Asian Currencies Rise, Led by Won, on Global Stimulus Optimism

Asian currencies rose, led by South Korea’s won and the Indian rupee, on speculation global policy makers will announce stimulus measures to spur economic growth and tackle Europe’s debt crisis.

China delayed plans to tighten bank capital rules, freeing up funds for lending, and Indian Prime Minister Manmohan Singh pledged infrastructure spending to revive expansion. The European Central Bank stands “ready to act” should the debt crisis damp the euro-area economy further, President Mario Draghi said yesterday. Federal Reserve Vice Chairman Janet Yellen said there is scope for “further policy accommodation.”

“The risk aversion and the flight to safety may have eased given the U.S. is likely to consider a move to add further liquidity,” said Yeah Kim Leng, chief economist at RAM Holdings Bhd. in Kuala Lumpur. “In the short term, if the ECB acts, it will ease market concerns and we will see Asian currencies either stabilizing or regaining some lost ground.”

The won climbed 0.7 percent from its June 5 close to 1,171.45 per dollar, according to data compiled Bloomberg. South Korea’s financial markets were shut yesterday for a holiday. The rupee rose 0.6 percent to 55.0587 and Malaysia’s ringgit advanced 0.5 percent to 3.1640. Taiwan’s dollar gained 0.1 percent to NT$29.906 and Thailand’s baht weakened 0.1 percent to 31.51.

Concerns Remain

The Bloomberg-JPMorgan Asia Dollar Index, which tracks the region’s 10 most-used currencies excluding the yen, reached 114.70, the highest level in more than a week. The gauge declined in each of the last five weeks, its longest losing streak since 2008, as Europe’s debt crisis worsened and Chinese data pointed to a deepening slowdown in Asia’s biggest economy.

“Governments are rolling out measures to save their economies,” said Tobby Lin, a bond trader at Yuanta Securities Co. in Taipei. “It’s boosting risk appetite a bit, but concerns over Europe’s crisis still exist for sure.”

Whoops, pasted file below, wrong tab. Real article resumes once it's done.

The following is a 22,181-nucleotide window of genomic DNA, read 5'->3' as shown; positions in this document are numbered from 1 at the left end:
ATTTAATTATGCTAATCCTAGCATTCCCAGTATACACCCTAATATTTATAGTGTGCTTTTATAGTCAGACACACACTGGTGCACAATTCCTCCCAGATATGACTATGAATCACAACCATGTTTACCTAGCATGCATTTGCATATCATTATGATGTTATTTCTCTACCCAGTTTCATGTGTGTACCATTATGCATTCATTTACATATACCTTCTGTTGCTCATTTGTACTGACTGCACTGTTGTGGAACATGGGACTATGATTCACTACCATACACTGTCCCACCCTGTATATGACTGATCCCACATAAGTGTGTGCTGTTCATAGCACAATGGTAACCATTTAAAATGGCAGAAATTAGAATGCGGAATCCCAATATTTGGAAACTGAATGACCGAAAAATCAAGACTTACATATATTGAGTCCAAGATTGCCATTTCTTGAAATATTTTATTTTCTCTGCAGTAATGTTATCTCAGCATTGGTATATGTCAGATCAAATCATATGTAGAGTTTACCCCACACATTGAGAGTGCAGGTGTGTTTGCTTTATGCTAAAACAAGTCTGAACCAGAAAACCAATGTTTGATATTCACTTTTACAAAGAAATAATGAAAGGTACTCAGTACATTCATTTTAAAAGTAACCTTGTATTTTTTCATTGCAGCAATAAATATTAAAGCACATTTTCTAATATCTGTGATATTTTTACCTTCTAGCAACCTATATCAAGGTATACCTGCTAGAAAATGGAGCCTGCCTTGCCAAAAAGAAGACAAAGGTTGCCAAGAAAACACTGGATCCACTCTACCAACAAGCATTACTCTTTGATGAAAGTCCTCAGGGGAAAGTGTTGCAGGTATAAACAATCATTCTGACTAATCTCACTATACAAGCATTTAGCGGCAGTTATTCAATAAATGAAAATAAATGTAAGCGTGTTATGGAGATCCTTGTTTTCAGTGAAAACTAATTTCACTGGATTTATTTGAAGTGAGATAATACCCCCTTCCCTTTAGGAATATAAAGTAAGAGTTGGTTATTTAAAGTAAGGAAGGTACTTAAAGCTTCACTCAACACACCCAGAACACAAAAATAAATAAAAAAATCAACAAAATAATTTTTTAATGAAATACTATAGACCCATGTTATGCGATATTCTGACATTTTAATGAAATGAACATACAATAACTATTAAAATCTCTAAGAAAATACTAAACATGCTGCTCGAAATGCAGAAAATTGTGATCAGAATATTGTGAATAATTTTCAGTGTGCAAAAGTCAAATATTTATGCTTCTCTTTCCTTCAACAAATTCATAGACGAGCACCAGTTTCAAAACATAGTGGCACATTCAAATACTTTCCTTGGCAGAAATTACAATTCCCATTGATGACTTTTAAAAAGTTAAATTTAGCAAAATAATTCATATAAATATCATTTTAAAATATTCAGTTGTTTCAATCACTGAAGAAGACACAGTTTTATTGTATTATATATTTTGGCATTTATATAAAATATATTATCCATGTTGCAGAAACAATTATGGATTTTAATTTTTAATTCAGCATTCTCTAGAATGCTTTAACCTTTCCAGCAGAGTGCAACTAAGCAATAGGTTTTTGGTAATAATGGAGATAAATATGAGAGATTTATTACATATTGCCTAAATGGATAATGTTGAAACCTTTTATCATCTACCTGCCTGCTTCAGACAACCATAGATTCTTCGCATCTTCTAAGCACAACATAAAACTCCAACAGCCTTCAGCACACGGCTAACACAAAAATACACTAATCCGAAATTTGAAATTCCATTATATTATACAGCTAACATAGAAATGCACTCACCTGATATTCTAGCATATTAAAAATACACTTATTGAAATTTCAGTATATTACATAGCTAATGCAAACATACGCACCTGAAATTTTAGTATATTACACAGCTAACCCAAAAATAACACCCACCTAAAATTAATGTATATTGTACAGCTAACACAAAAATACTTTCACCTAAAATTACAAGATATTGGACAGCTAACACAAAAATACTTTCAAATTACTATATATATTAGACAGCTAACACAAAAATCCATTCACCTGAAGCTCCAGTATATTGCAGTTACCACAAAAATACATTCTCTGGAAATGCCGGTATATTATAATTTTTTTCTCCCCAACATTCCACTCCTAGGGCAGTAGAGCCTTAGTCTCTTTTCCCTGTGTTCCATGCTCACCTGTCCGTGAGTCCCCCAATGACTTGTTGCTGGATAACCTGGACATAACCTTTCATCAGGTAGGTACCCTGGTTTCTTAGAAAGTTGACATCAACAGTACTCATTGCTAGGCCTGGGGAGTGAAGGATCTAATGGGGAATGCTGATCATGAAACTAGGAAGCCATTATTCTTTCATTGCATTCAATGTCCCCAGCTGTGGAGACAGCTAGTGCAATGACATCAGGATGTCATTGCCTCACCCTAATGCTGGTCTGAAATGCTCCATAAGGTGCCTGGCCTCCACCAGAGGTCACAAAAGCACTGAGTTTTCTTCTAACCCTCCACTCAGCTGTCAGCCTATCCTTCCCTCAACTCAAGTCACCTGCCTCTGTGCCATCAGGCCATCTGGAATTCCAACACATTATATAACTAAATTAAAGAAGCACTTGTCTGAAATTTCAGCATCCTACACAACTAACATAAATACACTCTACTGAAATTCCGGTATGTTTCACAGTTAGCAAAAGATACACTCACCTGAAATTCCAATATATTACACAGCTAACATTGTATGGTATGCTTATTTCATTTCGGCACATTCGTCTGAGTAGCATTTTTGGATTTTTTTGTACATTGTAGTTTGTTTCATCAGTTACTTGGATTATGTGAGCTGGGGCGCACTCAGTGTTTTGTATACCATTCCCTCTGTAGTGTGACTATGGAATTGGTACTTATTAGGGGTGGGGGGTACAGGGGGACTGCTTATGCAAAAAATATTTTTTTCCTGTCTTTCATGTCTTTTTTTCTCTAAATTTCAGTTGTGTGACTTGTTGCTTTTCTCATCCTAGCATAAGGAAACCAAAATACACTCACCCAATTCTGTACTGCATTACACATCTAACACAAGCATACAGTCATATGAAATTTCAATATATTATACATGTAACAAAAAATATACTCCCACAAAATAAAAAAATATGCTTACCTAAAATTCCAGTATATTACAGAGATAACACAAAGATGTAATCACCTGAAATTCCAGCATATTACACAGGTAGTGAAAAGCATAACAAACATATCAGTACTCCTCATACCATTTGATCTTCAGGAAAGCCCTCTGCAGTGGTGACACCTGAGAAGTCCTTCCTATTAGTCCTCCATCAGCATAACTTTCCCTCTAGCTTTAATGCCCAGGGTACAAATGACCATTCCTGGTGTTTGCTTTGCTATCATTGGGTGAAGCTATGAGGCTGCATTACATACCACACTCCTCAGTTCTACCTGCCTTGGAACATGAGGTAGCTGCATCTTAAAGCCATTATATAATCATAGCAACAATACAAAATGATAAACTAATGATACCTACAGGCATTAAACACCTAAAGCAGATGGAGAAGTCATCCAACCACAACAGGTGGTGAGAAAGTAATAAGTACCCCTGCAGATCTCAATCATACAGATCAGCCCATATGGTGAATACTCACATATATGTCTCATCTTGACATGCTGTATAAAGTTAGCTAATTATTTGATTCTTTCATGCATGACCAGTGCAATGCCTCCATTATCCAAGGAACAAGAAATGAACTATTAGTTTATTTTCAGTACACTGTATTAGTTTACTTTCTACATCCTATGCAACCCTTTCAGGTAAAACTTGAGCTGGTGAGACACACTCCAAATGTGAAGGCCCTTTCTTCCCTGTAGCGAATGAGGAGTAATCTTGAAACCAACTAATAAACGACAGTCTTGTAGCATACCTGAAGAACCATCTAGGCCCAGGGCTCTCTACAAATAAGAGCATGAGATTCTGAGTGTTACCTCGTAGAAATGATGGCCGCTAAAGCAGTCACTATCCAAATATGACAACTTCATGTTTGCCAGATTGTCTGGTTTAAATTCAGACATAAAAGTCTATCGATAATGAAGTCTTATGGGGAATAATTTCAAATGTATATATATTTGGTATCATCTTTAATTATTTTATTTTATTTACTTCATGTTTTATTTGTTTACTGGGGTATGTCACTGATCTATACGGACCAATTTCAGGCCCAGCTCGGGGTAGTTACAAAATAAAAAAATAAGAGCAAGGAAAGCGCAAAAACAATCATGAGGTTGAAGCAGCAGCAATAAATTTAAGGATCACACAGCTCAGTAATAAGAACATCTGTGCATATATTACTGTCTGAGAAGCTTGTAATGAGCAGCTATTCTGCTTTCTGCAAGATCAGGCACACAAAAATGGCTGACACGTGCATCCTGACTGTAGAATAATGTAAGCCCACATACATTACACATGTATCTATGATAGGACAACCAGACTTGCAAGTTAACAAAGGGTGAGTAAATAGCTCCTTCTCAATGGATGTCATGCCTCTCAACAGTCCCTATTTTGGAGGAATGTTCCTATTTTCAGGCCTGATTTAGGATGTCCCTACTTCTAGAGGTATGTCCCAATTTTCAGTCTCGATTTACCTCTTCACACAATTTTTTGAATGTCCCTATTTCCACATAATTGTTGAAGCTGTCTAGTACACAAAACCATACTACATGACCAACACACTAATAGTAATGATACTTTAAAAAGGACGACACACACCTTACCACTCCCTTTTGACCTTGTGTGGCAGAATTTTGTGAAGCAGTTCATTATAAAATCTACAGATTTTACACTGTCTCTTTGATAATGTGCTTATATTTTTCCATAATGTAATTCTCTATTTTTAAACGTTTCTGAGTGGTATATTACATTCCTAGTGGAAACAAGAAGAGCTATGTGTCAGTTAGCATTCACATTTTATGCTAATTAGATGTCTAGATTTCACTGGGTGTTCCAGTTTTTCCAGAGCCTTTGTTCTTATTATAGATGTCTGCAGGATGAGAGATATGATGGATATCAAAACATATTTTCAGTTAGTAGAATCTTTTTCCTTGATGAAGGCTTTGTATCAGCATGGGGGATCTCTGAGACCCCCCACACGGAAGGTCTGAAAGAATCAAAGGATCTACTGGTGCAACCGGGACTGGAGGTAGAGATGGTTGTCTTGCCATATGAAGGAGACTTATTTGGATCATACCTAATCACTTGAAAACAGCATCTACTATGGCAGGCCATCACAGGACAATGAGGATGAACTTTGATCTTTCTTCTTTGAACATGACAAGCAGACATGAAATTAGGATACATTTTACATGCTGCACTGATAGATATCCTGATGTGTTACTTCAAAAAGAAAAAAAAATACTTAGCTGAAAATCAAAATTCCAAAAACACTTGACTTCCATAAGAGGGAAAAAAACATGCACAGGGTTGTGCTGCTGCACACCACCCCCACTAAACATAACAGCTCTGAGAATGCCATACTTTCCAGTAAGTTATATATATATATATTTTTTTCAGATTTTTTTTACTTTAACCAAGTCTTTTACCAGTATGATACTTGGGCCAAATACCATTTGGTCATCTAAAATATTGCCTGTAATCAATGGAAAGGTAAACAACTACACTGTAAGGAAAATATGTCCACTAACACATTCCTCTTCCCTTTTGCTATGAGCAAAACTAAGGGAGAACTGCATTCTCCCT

The Group of Seven nations agreed this week to coordinate their response to Europe’s turmoil, which has tipped at least eight of the 17 euro-area economies into recession and is threatening the global economy.

The yuan was unchanged at 6.3635 per dollar in Shanghai. China said it will introduce new capital-adequacy requirements for lenders at the beginning of next year, having announced in August they would start being applied from Jan. 1, 2012. The People’s Bank of China raised the reference rate 0.14 percent, the most since May 21, to 6.3170.

“China is showing its determination to support growth as it ensures there’s bank capital to support lending demand,” said Dariusz Kowalczyk, a Hong Kong-based strategist at Credit Agricole CIB. That’s positive for the yuan, he said.

Elsewhere, the Philippine peso rose 0.1 percent to 43.158 per dollar. Indonesia’s rupiah weakened 1 percent to 9,398 and the Vietnamese dong held at 21,001.

To contact the reporters on this story: Andrea Wong in Taipei at awong268@bloomberg.net; Liau Y-Sing in Kuala Lumpur at yliau@bloomberg.net

To contact the editor responsible for this story: Sandy Hendry at shendry@bloomberg.net

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